This is a solid, straight-ahead session with a mix of younger and older players. Jimmy Cobb, over 50 years ago a member of the most successful Miles Davis group ever, is the godfather. He composed one of the eight originals making up the album. "Composition 101" nostalgically recalls his days with Miles. Steve Haines wrote the other seven tunes, and they usually have a more contemporary vibe.
Haines begins with "The Freightrain," not the one I would have chosen for a favorable first impression. It honors the group's regular drummer Thomas "Freightrain" Taylor. I guess the thought was to kick things off with a hard-driving tune to snap listeners to attention. But the main line, as if imitating said train, begins with a long phrase repeated 19 times by a tenor/soprano duo, often with little change other than harmonic. It's grating, in spite of the changes, and uncharacteristic since the other Haines originals demonstrate versatility and a flair for melody.
The good-natured boogaloo (think "Watermelon Man") "Stickadiboom" quickly rights the compositional ship. Not unexpectedly, Cobb's sticks get the intro, tenor and trumpet introduce the melody and then all five musicians take good advantage of their solo space before return of the mainline. Cobb's solo closes out what he began.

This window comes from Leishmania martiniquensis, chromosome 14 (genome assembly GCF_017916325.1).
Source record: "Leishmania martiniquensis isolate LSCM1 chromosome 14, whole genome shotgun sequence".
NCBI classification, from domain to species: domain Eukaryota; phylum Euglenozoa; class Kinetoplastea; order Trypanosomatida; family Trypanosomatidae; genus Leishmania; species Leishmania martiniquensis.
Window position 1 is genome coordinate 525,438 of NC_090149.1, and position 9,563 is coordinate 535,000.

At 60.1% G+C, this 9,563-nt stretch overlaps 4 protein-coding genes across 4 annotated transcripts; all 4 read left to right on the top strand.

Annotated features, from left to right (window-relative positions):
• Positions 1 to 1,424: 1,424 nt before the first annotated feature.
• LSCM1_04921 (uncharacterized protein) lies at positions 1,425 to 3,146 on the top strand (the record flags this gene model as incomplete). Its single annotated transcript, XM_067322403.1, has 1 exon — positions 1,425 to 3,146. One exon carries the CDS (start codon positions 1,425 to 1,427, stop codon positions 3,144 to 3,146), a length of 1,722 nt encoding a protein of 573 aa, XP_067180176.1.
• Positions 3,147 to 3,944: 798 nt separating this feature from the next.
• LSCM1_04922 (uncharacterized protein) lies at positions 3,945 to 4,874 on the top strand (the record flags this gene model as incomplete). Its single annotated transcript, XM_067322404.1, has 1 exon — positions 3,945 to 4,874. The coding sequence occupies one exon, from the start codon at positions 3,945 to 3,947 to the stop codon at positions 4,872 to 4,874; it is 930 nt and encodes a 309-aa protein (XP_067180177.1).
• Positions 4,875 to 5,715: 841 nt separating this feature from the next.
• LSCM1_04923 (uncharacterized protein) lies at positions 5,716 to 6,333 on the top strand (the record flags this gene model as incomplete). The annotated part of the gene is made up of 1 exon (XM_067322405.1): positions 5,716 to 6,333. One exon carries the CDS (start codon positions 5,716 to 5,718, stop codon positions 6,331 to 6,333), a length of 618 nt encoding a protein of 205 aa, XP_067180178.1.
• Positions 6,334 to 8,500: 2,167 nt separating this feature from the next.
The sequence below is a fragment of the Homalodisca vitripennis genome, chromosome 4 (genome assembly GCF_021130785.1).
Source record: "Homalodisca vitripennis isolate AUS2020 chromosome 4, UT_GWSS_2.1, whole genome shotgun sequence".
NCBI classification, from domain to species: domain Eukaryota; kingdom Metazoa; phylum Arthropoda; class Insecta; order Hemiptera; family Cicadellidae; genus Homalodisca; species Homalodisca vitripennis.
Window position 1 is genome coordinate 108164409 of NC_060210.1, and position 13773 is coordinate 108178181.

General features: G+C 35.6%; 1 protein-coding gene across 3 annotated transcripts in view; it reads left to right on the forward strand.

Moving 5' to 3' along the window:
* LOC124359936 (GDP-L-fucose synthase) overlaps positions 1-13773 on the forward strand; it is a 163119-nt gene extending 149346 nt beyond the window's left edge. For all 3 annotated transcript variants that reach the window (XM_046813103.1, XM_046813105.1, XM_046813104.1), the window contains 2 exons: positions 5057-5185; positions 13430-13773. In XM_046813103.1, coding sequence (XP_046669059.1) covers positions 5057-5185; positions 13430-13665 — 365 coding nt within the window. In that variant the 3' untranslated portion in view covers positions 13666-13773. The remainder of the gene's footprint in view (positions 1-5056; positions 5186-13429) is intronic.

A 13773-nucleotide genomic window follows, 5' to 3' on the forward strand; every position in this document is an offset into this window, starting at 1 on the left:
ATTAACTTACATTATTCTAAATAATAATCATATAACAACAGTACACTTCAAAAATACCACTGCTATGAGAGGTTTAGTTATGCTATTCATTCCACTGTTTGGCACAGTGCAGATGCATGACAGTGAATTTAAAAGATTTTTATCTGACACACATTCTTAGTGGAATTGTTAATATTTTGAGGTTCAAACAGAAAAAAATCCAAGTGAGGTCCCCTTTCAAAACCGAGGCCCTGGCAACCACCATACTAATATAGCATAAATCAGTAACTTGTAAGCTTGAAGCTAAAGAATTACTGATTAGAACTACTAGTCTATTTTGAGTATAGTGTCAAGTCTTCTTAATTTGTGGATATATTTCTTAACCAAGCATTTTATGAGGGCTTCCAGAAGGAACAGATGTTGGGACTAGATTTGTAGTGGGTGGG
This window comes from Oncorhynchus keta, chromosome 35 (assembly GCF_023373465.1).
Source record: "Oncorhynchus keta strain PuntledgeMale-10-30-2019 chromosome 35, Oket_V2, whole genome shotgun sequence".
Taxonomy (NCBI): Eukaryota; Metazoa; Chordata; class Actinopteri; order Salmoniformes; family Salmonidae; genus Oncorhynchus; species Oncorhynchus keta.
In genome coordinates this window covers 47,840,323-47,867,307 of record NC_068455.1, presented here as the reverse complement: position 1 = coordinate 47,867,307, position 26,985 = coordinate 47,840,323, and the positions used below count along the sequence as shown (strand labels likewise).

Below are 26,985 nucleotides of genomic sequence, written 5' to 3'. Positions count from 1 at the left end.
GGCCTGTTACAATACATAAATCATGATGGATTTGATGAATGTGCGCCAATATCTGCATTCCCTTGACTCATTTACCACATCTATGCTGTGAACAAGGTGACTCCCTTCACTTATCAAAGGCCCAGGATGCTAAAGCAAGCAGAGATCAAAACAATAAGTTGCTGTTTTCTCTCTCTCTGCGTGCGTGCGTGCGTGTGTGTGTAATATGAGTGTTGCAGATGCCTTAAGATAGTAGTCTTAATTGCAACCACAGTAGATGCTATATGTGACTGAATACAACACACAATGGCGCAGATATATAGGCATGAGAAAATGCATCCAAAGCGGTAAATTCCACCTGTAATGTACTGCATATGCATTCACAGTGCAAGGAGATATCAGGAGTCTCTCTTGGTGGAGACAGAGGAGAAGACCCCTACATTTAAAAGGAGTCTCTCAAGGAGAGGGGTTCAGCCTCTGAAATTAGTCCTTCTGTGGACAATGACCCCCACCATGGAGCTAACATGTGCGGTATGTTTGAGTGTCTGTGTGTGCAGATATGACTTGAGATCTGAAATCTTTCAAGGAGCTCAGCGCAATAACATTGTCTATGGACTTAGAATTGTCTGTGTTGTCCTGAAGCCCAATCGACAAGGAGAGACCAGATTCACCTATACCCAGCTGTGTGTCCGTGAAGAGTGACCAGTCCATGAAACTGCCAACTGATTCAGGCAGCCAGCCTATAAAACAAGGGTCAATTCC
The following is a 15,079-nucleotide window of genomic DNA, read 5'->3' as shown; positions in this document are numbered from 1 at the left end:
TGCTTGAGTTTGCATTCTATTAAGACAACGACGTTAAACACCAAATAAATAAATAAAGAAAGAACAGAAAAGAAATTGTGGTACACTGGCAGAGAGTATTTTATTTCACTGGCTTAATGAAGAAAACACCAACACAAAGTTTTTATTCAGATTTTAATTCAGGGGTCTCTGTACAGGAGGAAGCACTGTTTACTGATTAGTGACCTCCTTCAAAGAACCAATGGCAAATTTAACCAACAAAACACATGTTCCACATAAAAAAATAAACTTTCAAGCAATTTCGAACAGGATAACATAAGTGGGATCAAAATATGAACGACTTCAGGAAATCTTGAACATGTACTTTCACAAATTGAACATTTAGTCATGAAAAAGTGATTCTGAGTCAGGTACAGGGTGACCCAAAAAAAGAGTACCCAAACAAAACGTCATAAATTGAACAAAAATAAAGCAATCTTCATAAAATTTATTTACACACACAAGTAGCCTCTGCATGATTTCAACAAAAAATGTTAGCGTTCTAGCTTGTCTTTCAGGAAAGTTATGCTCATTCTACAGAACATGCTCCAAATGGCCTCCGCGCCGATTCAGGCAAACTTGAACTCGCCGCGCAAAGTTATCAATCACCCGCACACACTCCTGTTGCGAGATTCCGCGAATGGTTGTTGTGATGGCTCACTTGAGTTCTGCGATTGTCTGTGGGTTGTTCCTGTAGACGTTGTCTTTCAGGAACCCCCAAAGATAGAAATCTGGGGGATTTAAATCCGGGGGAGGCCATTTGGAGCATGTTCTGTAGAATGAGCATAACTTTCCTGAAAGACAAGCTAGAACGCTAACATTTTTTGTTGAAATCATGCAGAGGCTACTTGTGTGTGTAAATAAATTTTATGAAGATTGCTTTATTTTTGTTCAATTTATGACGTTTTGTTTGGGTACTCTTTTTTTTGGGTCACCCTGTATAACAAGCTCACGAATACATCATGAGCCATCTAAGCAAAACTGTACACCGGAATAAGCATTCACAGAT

"Rendezvous" is as romantic as the name implies, though light heartedly so. The lilting, descending phrases of the second half of the melody are especially attractive. David Lown solos first. He has the assertive presence and lightly-used vibrato so often favored today. Rob Smith has a lusher tone, but the two blend nicely.
Hard driving returns, this time more successfully, with "Sutak 9-1-1." Smith takes perhaps his strongest solo and Cobb shows that he retains his chops.
Things turn beautifully melancholy with "Patience," a very slow ballad. Then the pace picks up to a promenade on "Prospect Park." The tune and arrangement remind me of the urbane Benny Carter. Haines, though the leader, remains in the background on most tracks. He has a short solo here and then stretches out on the moody "Re:Frayne." He's an exceptional bass player whether soloing or planting a sturdy harmonic and rhythmic base.
Like Haines, Chip Crawford provides mostly support, but has no trouble proving he can do more when called upon. His tastiest solo is on the Cobb tune that closes out the session with the explicit nod to Miles and the incomparable Kind of Blue quintet.
Some fine tunes, good arrangements, strong soloists. Well worth a listen.